Uber is to challenge London mayor Boris Johnson's plans to limit the number of minicabs operating in the capital Reuters

Uber is to challenge London mayor Boris Johnson's plans to limit the number of minicabs operating in the capital, warning the move would result in higher prices for users.

The retaliation comes in response to proposals by Johnson to limit how many minicabs can operate in London. The proposal is expected to feature in the next Queen's Speech on 27 May and is seen by Uber as a direct attempt to curb its successful business.

A letter sent by Uber's head of business in the UK, Jo Bertram, requests the chance to debate the issue with Johnson directly. Bertram claims the mayor's plans would "hamper new innovations [which] make [Londoner's] lives easier."

Seen by the Financial Times, the letter also points out that Uber is not yet represented on the board of Transport for London and has been excluded from other transport industry bodies.

Bertram added: "London is one of the great cities of the world and Londoners have embraced Uber's technology; tens of thousands rely on us for their job...capping the industry's ability to grow would mean higher prices and less availability for the millions of people who rely on Uber and services like ours to get around."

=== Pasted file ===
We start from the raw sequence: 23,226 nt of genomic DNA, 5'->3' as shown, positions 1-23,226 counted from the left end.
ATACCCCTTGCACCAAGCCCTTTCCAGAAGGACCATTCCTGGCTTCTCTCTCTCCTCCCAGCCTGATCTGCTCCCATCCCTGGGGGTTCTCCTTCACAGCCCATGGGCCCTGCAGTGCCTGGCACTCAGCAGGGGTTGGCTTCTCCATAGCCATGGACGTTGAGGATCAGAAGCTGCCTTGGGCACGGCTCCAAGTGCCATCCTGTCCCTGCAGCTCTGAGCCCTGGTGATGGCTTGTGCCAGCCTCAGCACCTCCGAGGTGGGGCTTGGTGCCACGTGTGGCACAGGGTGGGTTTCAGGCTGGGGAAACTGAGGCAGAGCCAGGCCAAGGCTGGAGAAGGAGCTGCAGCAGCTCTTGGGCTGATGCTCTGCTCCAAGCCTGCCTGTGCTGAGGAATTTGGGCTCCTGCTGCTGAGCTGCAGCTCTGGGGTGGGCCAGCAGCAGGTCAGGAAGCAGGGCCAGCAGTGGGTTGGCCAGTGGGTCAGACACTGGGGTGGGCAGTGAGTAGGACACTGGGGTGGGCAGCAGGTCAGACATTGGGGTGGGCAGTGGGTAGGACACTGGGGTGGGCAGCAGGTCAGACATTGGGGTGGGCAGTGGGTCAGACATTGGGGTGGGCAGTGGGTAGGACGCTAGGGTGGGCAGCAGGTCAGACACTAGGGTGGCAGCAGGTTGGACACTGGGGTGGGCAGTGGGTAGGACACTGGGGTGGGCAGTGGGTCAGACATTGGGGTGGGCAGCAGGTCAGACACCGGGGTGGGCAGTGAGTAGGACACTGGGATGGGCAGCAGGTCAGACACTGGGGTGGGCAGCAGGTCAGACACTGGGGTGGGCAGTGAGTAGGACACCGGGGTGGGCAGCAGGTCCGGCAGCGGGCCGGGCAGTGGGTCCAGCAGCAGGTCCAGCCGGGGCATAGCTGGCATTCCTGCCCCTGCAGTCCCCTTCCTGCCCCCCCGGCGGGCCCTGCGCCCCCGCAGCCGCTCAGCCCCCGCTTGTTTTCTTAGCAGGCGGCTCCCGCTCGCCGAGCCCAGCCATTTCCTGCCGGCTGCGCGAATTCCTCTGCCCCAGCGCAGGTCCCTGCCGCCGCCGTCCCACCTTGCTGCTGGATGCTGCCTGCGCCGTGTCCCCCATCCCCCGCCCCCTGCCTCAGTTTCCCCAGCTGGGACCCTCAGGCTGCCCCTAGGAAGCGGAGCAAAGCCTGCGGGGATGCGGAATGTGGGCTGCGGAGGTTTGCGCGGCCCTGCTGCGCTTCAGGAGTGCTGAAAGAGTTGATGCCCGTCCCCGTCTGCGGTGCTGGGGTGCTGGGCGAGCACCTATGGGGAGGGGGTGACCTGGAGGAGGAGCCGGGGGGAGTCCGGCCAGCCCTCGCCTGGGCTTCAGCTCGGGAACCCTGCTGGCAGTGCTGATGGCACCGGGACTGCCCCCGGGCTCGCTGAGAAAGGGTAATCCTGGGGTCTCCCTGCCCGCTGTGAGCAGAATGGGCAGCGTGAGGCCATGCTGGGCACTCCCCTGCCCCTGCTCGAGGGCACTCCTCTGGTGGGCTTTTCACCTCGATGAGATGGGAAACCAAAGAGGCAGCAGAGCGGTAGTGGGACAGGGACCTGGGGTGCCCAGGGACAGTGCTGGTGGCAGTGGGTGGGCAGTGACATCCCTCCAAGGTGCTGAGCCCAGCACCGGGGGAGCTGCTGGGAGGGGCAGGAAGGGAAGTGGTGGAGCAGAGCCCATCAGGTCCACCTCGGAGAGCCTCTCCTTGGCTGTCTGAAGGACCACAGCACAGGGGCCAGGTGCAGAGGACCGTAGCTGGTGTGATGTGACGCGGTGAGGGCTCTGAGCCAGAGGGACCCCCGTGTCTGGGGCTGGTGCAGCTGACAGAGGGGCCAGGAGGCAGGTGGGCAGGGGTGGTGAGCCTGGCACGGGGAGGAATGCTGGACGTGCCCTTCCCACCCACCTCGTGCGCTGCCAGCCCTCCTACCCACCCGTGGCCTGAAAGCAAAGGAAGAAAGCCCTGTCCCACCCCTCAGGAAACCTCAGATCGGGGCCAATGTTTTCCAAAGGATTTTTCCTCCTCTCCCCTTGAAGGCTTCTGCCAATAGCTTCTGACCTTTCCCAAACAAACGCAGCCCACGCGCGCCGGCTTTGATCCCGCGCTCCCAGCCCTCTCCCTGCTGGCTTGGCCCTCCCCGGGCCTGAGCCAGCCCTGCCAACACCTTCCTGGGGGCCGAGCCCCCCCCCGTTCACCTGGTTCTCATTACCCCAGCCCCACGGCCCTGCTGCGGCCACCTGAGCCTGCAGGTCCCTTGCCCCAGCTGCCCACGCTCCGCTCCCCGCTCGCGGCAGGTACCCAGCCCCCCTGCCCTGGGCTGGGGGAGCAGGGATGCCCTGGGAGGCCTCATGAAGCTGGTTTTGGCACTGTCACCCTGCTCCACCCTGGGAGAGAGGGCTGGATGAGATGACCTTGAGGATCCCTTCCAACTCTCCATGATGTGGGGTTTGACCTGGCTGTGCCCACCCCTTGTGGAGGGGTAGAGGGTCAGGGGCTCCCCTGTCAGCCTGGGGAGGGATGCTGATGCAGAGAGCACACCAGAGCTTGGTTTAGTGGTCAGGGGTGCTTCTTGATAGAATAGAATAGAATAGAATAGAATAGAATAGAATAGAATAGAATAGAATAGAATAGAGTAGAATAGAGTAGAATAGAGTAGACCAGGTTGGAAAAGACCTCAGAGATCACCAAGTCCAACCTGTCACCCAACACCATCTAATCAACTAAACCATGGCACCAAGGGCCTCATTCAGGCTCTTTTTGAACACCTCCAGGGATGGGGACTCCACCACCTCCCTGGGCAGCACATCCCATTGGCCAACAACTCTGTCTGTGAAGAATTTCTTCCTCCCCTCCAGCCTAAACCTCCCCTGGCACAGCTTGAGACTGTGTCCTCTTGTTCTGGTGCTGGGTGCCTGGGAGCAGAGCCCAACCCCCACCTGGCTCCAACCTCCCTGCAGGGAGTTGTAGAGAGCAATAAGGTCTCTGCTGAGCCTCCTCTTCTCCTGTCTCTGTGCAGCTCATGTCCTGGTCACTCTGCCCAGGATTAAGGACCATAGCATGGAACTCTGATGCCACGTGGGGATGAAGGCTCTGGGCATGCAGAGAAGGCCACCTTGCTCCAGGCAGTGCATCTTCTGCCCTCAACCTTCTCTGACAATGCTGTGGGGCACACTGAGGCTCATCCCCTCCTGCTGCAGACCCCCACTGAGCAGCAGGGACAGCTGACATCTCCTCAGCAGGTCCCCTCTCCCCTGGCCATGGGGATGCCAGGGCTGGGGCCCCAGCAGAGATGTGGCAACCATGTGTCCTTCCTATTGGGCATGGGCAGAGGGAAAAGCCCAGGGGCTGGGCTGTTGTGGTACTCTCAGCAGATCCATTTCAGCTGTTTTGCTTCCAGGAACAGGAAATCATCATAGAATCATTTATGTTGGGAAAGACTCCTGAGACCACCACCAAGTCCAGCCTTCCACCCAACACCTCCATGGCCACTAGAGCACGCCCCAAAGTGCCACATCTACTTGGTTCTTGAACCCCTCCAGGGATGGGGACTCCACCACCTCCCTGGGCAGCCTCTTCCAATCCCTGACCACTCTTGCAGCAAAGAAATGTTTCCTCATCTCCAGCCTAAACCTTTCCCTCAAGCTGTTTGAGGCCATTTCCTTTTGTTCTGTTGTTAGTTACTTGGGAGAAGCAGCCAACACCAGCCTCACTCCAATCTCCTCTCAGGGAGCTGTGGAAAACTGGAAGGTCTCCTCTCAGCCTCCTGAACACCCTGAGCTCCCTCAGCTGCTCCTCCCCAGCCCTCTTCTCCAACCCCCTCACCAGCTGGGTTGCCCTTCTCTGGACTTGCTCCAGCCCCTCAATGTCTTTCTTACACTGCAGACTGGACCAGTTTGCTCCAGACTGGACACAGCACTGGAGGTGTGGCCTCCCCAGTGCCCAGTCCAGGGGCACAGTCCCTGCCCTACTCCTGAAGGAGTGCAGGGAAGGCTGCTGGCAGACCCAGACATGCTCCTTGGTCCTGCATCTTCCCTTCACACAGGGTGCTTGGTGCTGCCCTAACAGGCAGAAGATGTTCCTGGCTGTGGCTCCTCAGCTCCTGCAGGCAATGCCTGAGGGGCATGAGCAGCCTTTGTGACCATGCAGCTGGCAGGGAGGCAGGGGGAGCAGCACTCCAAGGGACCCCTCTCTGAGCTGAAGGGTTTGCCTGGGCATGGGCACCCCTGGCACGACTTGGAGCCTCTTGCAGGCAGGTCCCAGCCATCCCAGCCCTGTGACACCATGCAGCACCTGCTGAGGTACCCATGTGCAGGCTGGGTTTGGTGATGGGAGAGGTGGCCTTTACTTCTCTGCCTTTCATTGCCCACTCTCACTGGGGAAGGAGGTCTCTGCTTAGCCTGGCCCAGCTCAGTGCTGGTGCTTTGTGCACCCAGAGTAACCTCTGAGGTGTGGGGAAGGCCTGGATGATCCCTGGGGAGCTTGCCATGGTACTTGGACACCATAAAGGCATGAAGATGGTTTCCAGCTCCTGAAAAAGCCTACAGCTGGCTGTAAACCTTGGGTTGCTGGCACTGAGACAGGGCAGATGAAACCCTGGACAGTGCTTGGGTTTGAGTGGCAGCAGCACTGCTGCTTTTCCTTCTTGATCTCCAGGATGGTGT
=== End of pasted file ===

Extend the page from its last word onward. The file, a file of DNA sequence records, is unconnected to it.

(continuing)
As part of his proposals, Johnson said: "We must be able to take action against the threat posed by the massive increase we are seeing in the number of private hire vehicles."

The number of minicabs operating in London has increased by 20% in the past year to almost 80,000. Of these, 14,000 are operated by Uber drivers. Uber, which is a smartphone application connecting customers who need a lift with drivers who are nearby - and handles all payments automatically, so no cash is involved - is the largest private hire company in London.

But a spokesperson for the London mayor denied he "was on an Uber witch hunt... it doesn't matter who the drivers work for. It just doesn't make sense to have such a large number of minicab drivers in the capital."

London's black cab drivers have been angered by Uber, which often charges less and is subject to less regulation. Its drivers can also operate without passing the famous 'Knowledge' test, which black cab drivers must complete to prove they know every street in London without resorting to a map or sat-nav.

The London Taxi Drivers Association has previously taken legal action against Uber, claiming their drivers' use of smartphones to log journey's is in breach of taxi driver regulations.